FIG. 4 shows an alternative embodiment of the presently preferred embodiment wherein the heat sink 48 instead of being convectively cooled is cooled conductively by fluid. The heat sink size can be reduced to an absolute minimum by using fluid cooling techniques. This technique is very similar to the cooling methods used in a standard automobile, wherein the heat is dissipated into the heat sink and fluid which flows through conduits 50 and 52 from the heat sink to a body of fluid dissipating the energy into the ambient. In this embodiment the tungsten-halogen lamp and glass reflector can be secured to the heat sink similar to the method described in the presently preferred embodiment.
The invention described herein provides a high intensity tungsten-halogen reflector lamp in a compact housing. General Electric developed this high intensity light for use in projectors and photographic enlargers. In order to utilize the tungsten-halogen lamp in this type of operation a reflector mechanism 22 was secured to the tungsten-halogen bulb 20. The reflector 22 is commonly made of glass since it is, easily figured into a complex reflective surface, a reasonable match in thermal characteristics to lamp bulb, may be coated with various reflective materials such as aluminum on dichroic (selectively reflective) films. As has been noted above however, the combination of these two different glasses and method for securing permanent placement of the filament 24 such that precise radiation is achieved has been difficult in the prior art.
The present invention provides a new structure for achieving the directional radiation by eliminating the glass reflector 22. FIG. 2 and FIG. 3 employ the heat sink as the reflector.
In FIG. 2 the alternative embodiment, the heat sink 42 is formed such that it has fins 36 around portions of the perimeter, and a eliptical reflective surface 40 similar to the shape of glass reflector 22 used in the presently preferred embodiment. The heat sink 42 in this embodiment is formed from a metal such as aluminum having a polished surface 40. This polished surface 40 has similar or reflective qualities to a glass reflector 22 used by the prior art manufactures when manufacturing the tungsten-halogen lamp.
In the embodiment shown in FIG. 2 the tungsten-halogen bulb 20 is secured into the preformed reflector heat sink 42 such that the filament 24 is aligned to give proper directional radiational 38 of the rays emitted from the bulb 20. Adhesive silicone rubber 30 is used to secure the seal end of the bulb 23 to the reflective heat sink 42. The adhesive 30 is similar to that used in the presently preferred embodiment shown in FIG. 1 which fastens the heat sink to the glass reflector 22.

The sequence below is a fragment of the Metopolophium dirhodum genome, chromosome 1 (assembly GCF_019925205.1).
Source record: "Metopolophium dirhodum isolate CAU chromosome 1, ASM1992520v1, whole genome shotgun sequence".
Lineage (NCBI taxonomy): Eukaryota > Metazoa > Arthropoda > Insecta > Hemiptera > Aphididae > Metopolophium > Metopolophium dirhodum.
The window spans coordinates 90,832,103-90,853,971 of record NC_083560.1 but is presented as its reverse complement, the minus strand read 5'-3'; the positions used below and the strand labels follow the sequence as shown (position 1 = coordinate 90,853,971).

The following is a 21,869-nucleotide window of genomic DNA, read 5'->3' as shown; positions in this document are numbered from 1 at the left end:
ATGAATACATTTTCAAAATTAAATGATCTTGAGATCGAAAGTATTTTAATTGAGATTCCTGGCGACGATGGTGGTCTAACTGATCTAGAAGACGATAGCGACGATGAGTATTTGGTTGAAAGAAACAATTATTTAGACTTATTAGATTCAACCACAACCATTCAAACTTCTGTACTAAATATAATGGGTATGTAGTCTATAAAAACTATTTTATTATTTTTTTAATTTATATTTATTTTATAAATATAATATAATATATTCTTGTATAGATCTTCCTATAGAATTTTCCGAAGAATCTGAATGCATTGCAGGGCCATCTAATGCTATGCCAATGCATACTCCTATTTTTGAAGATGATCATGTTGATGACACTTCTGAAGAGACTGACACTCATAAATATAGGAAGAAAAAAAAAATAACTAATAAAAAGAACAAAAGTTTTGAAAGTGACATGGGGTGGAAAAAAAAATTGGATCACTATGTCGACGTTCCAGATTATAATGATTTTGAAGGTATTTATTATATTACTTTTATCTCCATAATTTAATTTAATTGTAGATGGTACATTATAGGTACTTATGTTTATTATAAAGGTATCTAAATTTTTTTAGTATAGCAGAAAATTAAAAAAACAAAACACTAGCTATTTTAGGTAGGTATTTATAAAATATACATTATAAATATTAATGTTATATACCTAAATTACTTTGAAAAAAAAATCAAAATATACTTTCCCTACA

By securing the tungsten-halogen bulb 20 to the heat sink 42, two of the major problems involved with the use of reflective lamps are eliminated. First, there is no longer a need to use a cement 32 to fasten the tungsten-halogen bulb 20 to the borosilicate reflector 22, because the glass reflector 22 has been eliminated, and the problem of cracking because of the difference in thermal expansion between the glass reflector 22 and the quartz bulb 20 has been eliminated. Second, the seal end 23 of the filament lead 26 is able to transmit directly the heat generated through the quartz into the heat sink without having to pass through the glass reflector 22.
In addition to the above improvements the use of the reflective surface as a heat sink provides a means of dissipating heat generated around the bulb into the ambient at a much faster rate. This means that when the reflector lamp is placed inside of a compact housing both the heat generated around the filament end of the bulb and the seal end of the bulb 23 can be transmitted directly into the heat sink, which then convectively transmits the heat into the ambient. This advantage will allow utilization of a compact housing when the high intensity light source of a tungsten-halogen lamp is employed.
The last embodiment is shown in FIG. 3. This embodiment employs a reflective surface 46 formed from the metal heat sink very similar to that used in the embodiment shown in FIG. 2. In this embodiment a means of using a double-ended filament bulb is shown. When a double-ended tungsten-halogen bulb 21 is used, both seal ends have to be protected from the severe heat build-up. This is done in much the same manner as was described in the alternative embodiment shown in FIG. 2. This embodiment however, employs a directional radiating surface formed from the heat sink, and a fin area 44 for directing rays emitted from the bulb 21 along the path 38.